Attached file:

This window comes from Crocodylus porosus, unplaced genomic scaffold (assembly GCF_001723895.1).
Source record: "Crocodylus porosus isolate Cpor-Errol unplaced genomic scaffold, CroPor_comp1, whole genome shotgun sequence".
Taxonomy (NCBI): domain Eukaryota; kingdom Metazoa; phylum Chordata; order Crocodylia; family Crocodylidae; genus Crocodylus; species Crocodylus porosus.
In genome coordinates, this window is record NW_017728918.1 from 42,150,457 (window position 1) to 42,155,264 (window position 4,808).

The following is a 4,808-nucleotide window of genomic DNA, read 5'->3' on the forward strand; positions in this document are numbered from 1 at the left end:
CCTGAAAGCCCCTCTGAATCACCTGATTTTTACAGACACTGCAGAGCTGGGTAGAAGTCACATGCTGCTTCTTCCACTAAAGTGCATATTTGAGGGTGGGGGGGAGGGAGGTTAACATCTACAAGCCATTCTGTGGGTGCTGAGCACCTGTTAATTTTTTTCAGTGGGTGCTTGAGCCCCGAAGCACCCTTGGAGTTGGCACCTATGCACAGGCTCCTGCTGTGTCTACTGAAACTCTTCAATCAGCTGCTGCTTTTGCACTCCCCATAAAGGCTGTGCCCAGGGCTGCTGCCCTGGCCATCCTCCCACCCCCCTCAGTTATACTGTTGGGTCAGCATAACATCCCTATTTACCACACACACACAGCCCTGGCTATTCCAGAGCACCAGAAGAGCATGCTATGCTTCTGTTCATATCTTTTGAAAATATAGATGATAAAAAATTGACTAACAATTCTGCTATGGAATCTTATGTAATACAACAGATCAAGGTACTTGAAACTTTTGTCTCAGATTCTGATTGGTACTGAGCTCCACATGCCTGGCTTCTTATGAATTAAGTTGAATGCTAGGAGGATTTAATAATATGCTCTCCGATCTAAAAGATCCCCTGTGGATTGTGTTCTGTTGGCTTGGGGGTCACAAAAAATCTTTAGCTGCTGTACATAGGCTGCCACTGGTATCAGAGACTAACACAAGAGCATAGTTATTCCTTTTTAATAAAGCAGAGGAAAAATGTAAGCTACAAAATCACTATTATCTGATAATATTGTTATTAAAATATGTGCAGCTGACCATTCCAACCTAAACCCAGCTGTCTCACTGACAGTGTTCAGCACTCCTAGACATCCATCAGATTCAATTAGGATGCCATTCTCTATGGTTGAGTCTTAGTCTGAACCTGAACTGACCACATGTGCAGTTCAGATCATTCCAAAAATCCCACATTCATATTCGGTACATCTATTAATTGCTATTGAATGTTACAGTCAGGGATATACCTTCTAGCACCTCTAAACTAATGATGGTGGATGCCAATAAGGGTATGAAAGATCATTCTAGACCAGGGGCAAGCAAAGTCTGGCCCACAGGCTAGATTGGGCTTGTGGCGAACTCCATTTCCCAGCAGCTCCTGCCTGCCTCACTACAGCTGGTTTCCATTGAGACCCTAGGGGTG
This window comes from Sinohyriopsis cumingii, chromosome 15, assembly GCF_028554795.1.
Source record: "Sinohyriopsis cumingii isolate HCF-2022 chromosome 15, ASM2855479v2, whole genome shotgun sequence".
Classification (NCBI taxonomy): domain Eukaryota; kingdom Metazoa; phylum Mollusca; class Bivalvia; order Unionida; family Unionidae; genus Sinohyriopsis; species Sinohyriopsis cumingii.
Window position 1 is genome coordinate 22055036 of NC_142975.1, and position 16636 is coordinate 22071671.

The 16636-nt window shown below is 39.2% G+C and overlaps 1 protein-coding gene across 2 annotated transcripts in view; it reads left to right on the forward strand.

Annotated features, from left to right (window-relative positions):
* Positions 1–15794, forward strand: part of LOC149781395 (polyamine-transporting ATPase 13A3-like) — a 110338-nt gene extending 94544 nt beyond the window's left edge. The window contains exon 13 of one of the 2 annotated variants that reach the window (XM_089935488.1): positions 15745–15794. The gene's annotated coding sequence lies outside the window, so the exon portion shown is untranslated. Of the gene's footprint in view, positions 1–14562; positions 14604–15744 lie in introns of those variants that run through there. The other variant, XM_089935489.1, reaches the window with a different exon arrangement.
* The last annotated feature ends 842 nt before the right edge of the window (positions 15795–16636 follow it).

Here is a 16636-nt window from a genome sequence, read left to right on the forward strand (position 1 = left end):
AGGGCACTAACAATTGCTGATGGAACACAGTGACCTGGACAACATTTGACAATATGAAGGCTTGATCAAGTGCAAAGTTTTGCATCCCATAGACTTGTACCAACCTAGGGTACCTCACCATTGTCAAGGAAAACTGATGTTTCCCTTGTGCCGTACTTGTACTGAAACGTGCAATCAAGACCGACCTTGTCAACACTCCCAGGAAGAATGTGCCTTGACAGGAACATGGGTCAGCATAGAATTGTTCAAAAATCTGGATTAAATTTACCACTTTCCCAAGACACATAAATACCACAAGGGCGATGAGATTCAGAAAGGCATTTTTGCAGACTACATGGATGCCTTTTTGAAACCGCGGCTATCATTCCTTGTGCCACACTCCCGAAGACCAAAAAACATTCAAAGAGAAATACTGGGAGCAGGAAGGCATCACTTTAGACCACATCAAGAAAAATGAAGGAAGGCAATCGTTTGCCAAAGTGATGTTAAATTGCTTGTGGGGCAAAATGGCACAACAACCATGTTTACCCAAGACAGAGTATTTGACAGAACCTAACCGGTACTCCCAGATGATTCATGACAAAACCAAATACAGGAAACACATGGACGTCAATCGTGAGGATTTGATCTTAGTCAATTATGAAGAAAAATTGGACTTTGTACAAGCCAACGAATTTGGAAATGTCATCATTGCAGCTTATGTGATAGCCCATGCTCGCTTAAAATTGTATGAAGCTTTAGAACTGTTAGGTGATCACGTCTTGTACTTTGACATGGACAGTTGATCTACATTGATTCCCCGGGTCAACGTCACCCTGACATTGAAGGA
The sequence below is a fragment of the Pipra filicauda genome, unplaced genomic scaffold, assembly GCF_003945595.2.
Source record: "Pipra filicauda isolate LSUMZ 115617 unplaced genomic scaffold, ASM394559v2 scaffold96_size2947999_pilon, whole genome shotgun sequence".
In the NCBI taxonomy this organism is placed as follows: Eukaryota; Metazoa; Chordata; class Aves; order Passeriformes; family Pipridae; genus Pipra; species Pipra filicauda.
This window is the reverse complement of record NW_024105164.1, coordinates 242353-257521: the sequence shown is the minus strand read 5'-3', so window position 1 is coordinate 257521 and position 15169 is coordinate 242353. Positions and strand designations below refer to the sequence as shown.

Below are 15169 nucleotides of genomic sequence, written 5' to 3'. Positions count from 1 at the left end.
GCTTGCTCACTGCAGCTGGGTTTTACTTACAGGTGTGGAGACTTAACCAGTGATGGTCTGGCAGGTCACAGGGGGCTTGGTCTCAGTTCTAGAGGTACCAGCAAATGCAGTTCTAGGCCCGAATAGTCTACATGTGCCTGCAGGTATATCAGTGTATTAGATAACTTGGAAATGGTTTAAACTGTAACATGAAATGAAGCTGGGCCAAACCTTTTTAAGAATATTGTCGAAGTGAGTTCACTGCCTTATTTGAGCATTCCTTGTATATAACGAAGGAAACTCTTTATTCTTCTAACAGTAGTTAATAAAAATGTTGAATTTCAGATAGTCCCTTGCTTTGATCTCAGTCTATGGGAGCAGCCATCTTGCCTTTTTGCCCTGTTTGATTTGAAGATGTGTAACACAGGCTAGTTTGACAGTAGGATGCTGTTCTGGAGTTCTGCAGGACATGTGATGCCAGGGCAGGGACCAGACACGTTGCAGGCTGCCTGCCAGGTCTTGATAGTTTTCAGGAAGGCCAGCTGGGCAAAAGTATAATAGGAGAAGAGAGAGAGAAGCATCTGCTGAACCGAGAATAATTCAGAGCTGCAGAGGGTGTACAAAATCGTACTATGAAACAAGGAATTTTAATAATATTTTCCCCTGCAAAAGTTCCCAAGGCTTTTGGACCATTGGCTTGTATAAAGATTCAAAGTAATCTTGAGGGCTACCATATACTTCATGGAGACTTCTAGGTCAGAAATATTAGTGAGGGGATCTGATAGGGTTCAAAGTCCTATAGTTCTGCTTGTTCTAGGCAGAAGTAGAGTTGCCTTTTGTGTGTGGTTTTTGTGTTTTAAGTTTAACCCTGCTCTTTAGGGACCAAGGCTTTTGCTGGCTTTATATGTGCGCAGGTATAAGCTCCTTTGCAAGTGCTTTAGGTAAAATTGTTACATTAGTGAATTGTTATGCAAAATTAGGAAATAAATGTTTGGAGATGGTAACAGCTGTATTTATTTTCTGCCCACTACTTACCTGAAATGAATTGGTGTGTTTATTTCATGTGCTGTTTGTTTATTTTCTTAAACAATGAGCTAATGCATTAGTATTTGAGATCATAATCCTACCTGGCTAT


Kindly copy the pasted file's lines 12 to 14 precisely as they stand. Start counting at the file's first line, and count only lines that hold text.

Annotated features, from left to right (window-relative positions):
* Positions 1–15794, forward strand: part of LOC149781395 (polyamine-transporting ATPase 13A3-like) — a 110338-nt gene extending 94544 nt beyond the window's left edge. The window contains exon 13 of one of the 2 annotated variants that reach the window (XM_089935488.1): positions 15745–15794. The gene's annotated coding sequence lies outside the window, so the exon portion shown is untranslated. Of the gene's footprint in view, positions 1–14562; positions 14604–15744 lie in introns of those variants that run through there. The other variant, XM_089935489.1, reaches the window with a different exon arrangement.
* The last annotated feature ends 842 nt before the right edge of the window (positions 15795–16636 follow it).